Prior the PSC, women could not initiate divorce. Generally, the Ulemas (experts in Islamic Law) did not completely deny women this right and in theory, a woman could call upon the Qadi to put an end to the conjugal bond. However, Islamic law required so many conditions and such high standards of evidence that it was difficult in practice for a woman to establish her case. The Qadi, who personified male patriarchal privilege, often portrayed prejudice against women. Legal procedures initiated by women dragged on for years and were only concluded in very rare cases, asserts Mohamed Charfi in his foreword to the AFTURD Guide on Divorce. (Le Divorce).

For this reason, battered wives or those suffering from other forms of domestic tyranny had, realistically, only one option: to flee their conjugal homes. However, even when a wife elected to escape in this way, her husband had the right to force her to return. Indeed, upon the husband’s request, the Qadi could order the wife to be sent to “Dar Joued.” This now-forgotten institution, a veritable “prison for wayward wives” reminds Tunisian women how far they have come. In creating such an institution, the Ulema may not have realised that they were infringing on women’s freedom and physical integrity, reducing their status to close to that of a slave. The Qadi was not averse to sending women to this prison to make them understand the extent of their “duty to obey”.

While in practice wives had hardly any recognised right to divorce, it was a kind of fundamental freedom for husbands. At any time, a husband could rescind his marriage upon a simple declaration before two notaries and without any kind of trial. It did not matter whether this repudiation was pronounced only a few days after marriage, or after several decades of life together. Whether or not there were young children, or valid grounds for a divorce mattered little. Nobody called the husband to account. He was in no danger of being sentenced to pay damages and interest or to pay a life pension. At most, he could be sentenced to pay alimony, and for a non-pregnant woman, this would only applied for a short three-month period: the time she had to wait before remarrying.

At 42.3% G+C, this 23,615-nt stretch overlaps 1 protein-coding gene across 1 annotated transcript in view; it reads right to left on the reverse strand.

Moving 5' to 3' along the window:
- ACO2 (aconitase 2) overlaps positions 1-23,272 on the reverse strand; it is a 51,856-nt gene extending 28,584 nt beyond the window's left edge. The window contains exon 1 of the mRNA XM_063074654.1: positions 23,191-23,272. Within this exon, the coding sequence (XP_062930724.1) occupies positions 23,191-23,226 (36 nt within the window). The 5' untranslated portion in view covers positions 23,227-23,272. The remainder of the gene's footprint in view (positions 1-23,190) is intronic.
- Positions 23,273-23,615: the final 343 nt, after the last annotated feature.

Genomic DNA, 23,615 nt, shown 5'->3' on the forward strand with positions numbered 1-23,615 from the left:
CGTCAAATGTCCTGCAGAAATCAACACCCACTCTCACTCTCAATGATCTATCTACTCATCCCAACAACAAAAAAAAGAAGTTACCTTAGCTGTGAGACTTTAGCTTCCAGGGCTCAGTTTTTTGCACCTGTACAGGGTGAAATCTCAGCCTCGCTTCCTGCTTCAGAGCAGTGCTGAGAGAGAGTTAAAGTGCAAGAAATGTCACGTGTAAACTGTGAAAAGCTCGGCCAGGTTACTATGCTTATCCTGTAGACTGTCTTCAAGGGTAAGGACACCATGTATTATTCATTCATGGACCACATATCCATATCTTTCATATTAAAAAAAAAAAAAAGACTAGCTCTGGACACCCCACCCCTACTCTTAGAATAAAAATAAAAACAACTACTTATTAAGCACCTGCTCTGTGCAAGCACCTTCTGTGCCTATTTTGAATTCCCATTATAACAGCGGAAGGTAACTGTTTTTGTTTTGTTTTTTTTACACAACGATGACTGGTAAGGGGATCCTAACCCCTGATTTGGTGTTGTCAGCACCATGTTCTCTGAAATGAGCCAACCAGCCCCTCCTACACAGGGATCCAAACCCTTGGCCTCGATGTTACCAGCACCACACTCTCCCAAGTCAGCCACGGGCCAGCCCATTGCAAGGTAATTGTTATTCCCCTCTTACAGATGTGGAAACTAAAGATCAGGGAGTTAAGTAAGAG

The ease with which men could rescind the marriage contract meant that divorce was common and families were plagued by a degree of instability.

The PSC established equality between men and women in terms of divorce and made it harder to obtain a divorce, which Charfi affirms, promoted family stability.

The PSC recognizes three types of divorce: divorce by mutual consent of the spouses, divorce upon the request of one of the spouses and divorce for prejudice. Grounds for a divorce decree are adultery, violence, and the failure to carry out conjugal obligations including the requirement for the husband to provide for his wife.

Today, women still encounter some practical problems in the event of divorce. However the objectives of the legislators to promote family stability and avoid separation have broadly been achieved. Spouses know full well that the divorce procedure is –like an obstacle course- an endeavour filled with many hurdles. In fact, according to Mohamed, Tunisia may have arrived at the opposite extreme where divorce is too frightening. In his opinion, there should not be so much emphasis placed on the negative impact of divorce.

To meet this need and to contribute to Tunisian women’s legal literacy, AFTURD has published two guides for women -and men- who seek to better understand their rights and duties in marriage and divorce. As they say, better a good separation than persistent discord.

These two guides, Le Mariage and Le Divorce (Marriage and Divorce) are published in Arabic and in French. To order a copy, write to : afturd@planet.tn